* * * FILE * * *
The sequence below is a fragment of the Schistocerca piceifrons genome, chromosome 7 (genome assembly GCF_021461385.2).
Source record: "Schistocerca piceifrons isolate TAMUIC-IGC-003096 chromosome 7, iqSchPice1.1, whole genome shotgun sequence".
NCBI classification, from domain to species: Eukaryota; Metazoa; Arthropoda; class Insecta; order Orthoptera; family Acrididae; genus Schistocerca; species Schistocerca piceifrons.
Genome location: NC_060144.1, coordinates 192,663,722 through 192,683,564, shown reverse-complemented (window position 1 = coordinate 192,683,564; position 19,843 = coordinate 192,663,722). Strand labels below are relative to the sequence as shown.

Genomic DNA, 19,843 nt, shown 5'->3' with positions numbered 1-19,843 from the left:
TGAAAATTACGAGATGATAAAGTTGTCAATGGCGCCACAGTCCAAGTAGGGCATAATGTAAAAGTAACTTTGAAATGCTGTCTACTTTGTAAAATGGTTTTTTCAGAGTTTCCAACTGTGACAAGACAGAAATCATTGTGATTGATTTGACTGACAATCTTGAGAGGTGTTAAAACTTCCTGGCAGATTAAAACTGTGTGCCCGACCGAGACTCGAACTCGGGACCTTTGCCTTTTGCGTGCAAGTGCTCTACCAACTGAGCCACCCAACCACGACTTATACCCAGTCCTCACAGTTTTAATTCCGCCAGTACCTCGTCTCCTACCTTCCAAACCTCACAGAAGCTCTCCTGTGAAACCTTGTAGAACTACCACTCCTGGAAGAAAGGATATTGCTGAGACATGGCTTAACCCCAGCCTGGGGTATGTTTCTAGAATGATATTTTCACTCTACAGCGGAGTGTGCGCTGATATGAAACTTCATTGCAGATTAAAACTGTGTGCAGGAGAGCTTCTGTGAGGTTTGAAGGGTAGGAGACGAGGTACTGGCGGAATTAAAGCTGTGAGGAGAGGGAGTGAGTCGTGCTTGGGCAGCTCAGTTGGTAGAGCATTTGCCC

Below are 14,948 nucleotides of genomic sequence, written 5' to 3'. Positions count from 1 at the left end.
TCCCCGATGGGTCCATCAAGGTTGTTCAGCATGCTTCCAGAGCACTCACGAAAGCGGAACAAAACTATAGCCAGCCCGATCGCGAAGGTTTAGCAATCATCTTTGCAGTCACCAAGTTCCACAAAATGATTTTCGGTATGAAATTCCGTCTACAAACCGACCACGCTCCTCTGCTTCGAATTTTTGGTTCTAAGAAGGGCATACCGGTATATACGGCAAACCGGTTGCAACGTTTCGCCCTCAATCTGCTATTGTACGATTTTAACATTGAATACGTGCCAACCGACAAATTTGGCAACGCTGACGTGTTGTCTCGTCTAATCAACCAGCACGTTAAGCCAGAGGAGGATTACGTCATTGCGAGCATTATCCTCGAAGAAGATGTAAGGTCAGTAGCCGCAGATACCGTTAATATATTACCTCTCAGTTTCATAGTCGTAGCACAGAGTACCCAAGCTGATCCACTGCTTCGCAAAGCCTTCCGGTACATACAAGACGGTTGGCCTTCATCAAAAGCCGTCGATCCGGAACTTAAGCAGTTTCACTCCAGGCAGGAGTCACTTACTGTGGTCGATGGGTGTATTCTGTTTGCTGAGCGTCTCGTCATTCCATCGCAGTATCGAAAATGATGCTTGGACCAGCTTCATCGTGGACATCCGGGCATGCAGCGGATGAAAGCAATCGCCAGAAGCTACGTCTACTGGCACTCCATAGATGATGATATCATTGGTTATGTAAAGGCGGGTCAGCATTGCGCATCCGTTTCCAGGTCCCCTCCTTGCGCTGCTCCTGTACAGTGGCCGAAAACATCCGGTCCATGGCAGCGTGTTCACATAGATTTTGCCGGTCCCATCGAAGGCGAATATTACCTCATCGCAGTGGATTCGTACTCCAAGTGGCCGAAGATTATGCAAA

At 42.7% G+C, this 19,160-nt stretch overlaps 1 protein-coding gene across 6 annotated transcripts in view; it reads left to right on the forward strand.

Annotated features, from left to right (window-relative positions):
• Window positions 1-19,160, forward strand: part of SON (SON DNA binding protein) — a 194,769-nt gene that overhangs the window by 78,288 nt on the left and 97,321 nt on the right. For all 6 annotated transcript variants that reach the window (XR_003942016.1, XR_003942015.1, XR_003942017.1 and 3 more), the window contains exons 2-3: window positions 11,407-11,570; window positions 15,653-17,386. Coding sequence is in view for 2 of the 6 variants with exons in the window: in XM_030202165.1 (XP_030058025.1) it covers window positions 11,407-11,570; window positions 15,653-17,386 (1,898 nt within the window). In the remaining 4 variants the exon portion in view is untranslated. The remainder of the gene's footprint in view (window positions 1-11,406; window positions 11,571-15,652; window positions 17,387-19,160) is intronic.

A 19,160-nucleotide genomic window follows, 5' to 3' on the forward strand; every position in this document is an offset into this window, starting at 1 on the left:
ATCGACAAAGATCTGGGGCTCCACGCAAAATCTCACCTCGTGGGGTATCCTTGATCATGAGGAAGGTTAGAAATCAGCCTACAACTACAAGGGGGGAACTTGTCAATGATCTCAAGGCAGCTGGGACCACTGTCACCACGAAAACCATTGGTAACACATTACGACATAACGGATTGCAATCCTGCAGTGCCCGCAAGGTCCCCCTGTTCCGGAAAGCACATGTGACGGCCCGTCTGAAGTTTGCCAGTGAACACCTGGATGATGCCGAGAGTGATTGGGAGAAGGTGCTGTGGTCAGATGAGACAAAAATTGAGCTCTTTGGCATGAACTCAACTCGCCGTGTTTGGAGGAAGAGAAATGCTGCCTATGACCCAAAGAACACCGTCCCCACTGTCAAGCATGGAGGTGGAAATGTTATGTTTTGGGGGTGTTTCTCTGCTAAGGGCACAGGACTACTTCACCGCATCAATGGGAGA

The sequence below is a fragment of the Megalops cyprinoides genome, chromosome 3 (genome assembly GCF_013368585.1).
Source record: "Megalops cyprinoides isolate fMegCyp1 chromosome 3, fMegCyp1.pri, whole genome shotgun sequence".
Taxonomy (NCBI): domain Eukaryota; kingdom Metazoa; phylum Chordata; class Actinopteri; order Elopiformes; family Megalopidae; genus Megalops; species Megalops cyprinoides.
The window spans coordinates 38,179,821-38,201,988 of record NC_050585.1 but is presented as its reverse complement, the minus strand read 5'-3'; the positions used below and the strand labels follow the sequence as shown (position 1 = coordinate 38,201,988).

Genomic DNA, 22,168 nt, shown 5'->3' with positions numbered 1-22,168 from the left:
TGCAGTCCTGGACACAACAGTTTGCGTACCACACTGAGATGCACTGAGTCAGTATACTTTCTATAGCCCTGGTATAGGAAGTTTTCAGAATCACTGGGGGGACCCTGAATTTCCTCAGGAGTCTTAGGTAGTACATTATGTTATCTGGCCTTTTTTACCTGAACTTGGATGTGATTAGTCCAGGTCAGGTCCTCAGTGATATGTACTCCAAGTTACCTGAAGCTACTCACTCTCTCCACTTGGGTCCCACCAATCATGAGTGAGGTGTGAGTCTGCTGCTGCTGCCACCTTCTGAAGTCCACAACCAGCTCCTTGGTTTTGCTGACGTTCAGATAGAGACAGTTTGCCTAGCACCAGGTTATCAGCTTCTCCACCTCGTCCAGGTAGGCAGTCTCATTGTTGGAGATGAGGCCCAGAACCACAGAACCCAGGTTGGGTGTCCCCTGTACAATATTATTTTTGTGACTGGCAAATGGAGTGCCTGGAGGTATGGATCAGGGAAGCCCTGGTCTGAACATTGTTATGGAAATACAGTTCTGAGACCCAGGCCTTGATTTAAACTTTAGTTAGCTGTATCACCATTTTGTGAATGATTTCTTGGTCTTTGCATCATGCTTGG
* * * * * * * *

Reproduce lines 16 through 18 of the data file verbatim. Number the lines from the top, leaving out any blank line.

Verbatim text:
Taxonomy (NCBI): domain Eukaryota; kingdom Metazoa; phylum Chordata; class Actinopteri; order Elopiformes; family Megalopidae; genus Megalops; species Megalops cyprinoides.
The window spans coordinates 38,179,821-38,201,988 of record NC_050585.1 but is presented as its reverse complement, the minus strand read 5'-3'; the positions used below and the strand labels follow the sequence as shown (position 1 = coordinate 38,201,988).

Genomic DNA, 22,168 nt, shown 5'->3' with positions numbered 1-22,168 from the left: